5) School days and holidays

Different countries have different structures. For example, in Australia the school day is typically 0900-1530 like ours – but terms are divided into 9-11 week blocks with a 2-week holiday separating each one. In Brazil and Germany, the typical school day is 0700-1230 with children home by lunchtime and in China a typical school day is 0800-1700 (!) with a 2-hour lunch break.

The hours your children will spend in school and the timing of their holidays will have an impact on your new life and work routine. It may be determined by location rather than by individual school but you still need to do your research and know what challenges you might be facing.

6) The school run

No one enjoys a school run, period. It’s a stressful time of the day when you’re in direct competition with other families to get to school on time and with everything you need. When you’re choosing a new school don’t forget to look at where it is in relation to your new home and make sure you know how you and your child will get there every day.

7) Religion and culture

If you’re already committed to the move the chances are you will have an understanding of the religious and cultural differences – but don’t forget to find out what this looks like in terms of the school day. Will there be religious ceremonies? Do they differ from your own faith? Will your child be required to attend or will they be optional? There are too many considerations to list here but as always our recommendation is to be as prepared as possible, especially if this is something you feel very strongly about.

8) Costs

Not all education is free. Find out if the schools you’re looking at have tuition fees and then work out whether or not you’ll be able to afford to keeping paying them for the duration of your child’s time there.

9) Academic prowess

This is at the bottom of our list for a reason. Yes, it’s important to get a good education but other considerations – happiness, culture, whether or not you can physically get there, whether or not you can afford to go there – all have to come first. There’s no point setting your heart on the school with the best academic ratings if it’s 10+ miles from your home, not on a public transport route, has tuition fees you can’t afford and has an hour a day of prayer dedication for a faith you’re not comfortable practising.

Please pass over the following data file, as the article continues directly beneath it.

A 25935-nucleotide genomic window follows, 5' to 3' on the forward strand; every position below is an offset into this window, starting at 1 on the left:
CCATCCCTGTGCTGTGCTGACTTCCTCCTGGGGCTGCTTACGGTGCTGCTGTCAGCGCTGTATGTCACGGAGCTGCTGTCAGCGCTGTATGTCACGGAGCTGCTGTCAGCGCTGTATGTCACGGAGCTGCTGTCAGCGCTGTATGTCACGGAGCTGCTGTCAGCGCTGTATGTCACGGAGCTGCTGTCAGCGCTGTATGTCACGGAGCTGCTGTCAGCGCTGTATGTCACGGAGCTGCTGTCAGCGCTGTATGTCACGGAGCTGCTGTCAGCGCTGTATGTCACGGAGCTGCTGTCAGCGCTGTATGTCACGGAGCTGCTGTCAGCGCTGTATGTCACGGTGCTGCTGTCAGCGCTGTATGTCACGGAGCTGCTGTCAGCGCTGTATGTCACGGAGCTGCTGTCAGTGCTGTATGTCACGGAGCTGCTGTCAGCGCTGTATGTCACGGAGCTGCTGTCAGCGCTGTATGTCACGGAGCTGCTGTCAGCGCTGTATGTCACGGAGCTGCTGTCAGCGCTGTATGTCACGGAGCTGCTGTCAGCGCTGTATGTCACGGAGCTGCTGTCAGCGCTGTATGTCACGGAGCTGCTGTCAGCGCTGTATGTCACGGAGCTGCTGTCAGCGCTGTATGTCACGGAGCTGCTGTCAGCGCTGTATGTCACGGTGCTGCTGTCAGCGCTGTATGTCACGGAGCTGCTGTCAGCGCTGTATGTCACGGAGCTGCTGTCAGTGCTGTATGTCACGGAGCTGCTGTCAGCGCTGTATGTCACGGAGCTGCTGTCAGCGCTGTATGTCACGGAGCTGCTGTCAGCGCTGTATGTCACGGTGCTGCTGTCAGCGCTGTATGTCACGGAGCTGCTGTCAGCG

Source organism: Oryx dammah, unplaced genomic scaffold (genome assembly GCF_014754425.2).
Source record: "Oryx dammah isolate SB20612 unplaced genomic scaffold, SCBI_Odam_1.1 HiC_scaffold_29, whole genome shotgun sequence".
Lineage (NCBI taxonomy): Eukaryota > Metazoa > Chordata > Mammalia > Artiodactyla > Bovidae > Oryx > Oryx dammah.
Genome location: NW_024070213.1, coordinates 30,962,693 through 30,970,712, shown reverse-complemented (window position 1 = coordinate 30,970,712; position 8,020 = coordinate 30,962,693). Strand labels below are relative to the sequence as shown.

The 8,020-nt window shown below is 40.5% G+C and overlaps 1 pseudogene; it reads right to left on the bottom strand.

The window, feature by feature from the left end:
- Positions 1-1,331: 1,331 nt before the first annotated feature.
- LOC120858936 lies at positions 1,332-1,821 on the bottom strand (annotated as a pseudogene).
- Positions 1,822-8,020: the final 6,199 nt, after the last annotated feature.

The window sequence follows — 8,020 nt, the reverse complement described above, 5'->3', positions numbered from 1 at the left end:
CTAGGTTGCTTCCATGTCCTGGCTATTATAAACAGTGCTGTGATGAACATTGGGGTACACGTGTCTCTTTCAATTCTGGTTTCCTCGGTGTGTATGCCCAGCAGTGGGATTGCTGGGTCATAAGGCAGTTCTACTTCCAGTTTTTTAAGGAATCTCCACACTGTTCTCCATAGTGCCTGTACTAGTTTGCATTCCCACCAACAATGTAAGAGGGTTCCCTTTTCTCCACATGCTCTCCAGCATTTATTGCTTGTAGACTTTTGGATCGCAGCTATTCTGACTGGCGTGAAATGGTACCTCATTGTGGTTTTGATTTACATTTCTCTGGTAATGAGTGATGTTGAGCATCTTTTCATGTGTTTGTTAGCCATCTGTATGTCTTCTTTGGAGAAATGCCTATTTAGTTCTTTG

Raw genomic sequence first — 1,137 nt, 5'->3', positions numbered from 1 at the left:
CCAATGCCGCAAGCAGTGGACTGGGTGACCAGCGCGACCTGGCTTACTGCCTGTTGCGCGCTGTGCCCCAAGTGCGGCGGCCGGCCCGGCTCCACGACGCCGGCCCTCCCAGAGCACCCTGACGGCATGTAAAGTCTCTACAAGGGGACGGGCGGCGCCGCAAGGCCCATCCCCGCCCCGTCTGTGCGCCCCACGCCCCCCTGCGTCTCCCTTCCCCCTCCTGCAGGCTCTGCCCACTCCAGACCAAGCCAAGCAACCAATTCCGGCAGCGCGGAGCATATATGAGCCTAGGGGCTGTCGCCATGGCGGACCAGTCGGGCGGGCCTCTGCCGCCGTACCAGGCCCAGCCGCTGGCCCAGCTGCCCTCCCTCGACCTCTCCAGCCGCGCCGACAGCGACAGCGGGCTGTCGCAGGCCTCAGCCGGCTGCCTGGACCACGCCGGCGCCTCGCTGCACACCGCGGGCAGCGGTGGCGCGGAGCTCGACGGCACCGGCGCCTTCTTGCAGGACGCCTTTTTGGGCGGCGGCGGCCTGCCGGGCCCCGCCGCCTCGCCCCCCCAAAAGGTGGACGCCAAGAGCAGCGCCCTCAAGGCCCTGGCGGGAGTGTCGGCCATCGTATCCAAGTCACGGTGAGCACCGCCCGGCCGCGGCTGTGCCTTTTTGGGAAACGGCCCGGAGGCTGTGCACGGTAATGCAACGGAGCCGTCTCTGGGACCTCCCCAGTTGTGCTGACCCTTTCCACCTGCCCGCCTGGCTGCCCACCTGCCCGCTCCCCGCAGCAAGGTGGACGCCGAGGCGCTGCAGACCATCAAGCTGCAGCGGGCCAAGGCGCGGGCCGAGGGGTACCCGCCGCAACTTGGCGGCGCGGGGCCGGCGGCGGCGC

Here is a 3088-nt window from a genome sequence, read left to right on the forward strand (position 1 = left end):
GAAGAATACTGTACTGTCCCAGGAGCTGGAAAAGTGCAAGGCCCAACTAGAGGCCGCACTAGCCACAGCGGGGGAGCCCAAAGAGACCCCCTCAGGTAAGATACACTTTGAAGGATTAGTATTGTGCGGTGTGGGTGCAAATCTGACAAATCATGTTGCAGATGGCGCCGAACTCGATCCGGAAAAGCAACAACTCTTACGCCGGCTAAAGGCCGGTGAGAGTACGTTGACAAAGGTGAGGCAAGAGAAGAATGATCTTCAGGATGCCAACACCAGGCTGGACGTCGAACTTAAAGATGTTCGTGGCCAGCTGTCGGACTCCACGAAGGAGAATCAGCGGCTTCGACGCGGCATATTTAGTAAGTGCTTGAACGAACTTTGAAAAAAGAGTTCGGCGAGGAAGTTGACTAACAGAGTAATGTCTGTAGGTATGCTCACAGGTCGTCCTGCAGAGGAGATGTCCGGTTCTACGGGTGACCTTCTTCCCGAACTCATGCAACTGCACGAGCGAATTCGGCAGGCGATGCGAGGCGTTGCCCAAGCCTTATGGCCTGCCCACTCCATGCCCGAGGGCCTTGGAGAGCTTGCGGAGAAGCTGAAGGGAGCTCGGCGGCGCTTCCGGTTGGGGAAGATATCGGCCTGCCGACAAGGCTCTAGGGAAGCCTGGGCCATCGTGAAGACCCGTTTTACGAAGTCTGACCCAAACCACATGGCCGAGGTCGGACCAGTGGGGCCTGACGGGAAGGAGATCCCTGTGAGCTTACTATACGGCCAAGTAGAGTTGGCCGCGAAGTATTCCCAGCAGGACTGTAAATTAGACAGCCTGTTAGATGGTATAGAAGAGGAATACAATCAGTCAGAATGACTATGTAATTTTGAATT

10) Happiness!

Again. Just to double check and be sure!

Choosing the right school doesn’t have to mean choosing the best school. It’s all about finding a school that fits the needs of your child. If you get the opportunity to visit pre-move, take it. If you’re doing internet research, apply a little caution and look for the things they’re not telling you (these are likely to be deliberate omissions in the face of positive advertising).

If you have the luxury of moving first and then looking for the right school, this is possibly the best option of all because you can involve your child in the search and choose the one they fall in love with. Every family is different but if you follow our advice and research the right things you won’t go far wrong.

Our last word of advice is don’t stress. If you make a plan and do your research it’s unlikely that you’ll make the wrong choice but be prepared to keep an open mind. If you move and find your child can’t settle, do some more research and move them again. A bad choice isn’t going to be the end of the world as long as you act fast and put it right.